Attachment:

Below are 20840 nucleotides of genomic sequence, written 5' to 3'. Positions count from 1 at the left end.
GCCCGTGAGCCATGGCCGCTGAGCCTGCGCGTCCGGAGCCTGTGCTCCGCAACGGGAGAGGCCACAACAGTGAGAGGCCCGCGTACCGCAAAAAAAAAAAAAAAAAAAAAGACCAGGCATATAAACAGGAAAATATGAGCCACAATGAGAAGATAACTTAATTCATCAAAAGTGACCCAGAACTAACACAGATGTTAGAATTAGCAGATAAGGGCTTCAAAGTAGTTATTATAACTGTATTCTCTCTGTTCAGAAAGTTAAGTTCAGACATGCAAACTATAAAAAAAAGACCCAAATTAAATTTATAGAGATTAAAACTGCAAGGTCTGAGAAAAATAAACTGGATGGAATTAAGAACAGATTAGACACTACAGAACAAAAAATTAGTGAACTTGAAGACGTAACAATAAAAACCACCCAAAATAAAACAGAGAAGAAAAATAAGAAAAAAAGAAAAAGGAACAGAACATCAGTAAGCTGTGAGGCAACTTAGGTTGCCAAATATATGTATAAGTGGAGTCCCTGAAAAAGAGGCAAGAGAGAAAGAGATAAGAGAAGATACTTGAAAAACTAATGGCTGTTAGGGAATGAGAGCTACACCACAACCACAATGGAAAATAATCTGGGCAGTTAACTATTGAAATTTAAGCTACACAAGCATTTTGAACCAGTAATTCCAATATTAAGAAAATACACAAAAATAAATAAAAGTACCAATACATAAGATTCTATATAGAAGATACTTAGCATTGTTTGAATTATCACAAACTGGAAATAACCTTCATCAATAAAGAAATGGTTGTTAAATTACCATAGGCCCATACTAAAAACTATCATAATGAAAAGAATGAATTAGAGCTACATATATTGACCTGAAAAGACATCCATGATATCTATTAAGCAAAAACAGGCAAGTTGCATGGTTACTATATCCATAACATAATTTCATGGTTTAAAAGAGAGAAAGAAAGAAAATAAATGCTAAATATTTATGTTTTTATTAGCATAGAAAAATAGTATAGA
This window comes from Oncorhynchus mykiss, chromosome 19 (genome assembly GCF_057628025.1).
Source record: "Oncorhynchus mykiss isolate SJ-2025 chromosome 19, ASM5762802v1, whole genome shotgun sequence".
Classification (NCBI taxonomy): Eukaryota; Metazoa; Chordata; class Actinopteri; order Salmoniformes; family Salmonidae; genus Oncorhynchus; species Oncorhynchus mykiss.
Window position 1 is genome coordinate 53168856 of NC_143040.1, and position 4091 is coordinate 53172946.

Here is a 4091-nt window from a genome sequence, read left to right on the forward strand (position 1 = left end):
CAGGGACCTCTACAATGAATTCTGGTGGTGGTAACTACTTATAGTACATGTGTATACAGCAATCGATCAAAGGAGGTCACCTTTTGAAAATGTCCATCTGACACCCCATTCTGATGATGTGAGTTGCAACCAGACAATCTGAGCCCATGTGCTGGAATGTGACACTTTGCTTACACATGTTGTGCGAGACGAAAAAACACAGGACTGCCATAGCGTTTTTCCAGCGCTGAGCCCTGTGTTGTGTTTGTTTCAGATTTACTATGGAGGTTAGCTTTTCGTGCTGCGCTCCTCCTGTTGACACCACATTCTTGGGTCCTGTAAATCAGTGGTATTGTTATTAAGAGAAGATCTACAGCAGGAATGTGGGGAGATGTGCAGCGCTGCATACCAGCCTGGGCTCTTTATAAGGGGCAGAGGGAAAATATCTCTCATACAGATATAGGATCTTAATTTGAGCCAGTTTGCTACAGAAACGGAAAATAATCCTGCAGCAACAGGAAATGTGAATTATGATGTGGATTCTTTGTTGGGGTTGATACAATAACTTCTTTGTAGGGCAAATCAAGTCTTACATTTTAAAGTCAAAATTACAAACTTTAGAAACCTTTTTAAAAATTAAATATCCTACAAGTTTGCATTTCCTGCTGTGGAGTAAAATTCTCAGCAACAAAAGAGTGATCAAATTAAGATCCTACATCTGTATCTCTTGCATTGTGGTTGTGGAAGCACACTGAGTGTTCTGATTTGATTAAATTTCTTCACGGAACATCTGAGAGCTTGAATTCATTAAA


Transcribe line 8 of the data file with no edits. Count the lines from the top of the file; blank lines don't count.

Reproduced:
CAGGGACCTCTACAATGAATTCTGGTGGTGGTAACTACTTATAGTACATGTGTATACAGCAATCGATCAAAGGAGGTCACCTTTTGAAAATGTCCATCTGACACCCCATTCTGATGATGTGAGTTGCAACCAGACAATCTGAGCCCATGTGCTGGAATGTGACACTTTGCTTACACATGTTGTGCGAGACGAAAAAACACAGGACTGCCATAGCGTTTTTCCAGCGCTGAGCCCTGTGTTGTGTTTGTTTCAGATTTACTATGGAGGTTAGCTTTTCGTGCTGCGCTCCTCCTGTTGACACCACATTCTTGGGTCCTGTAAATCAGTGGTATTGTTATTAAGAGAAGATCTACAGCAGGAATGTGGGGAGATGTGCAGCGCTGCATACCAGCCTGGGCTCTTTATAAGGGGCAGAGGGAAAATATCTCTCATACAGATATAGGATCTTAATTTGAGCCAGTTTGCTACAGAAACGGAAAATAATCCTGCAGCAACAGGAAATGTGAATTATGATGTGGATTCTTTGTTGGGGTTGATACAATAACTTCTTTGTAGGGCAAATCAAGTCTTACATTTTAAAGTCAAAATTACAAACTTTAGAAACCTTTTTAAAAATTAAATATCCTACAAGTTTGCATTTCCTGCTGTGGAGTAAAATTCTCAGCAACAAAAGAGTGATCAAATTAAGATCCTACATCTGTATCTCTTGCATTGTGGTTGTGGAAGCACACTGAGTGTTCTGATTTGATTAAATTTCTTCACGGAACATCTGAGAGCTTGAATTCATTAAA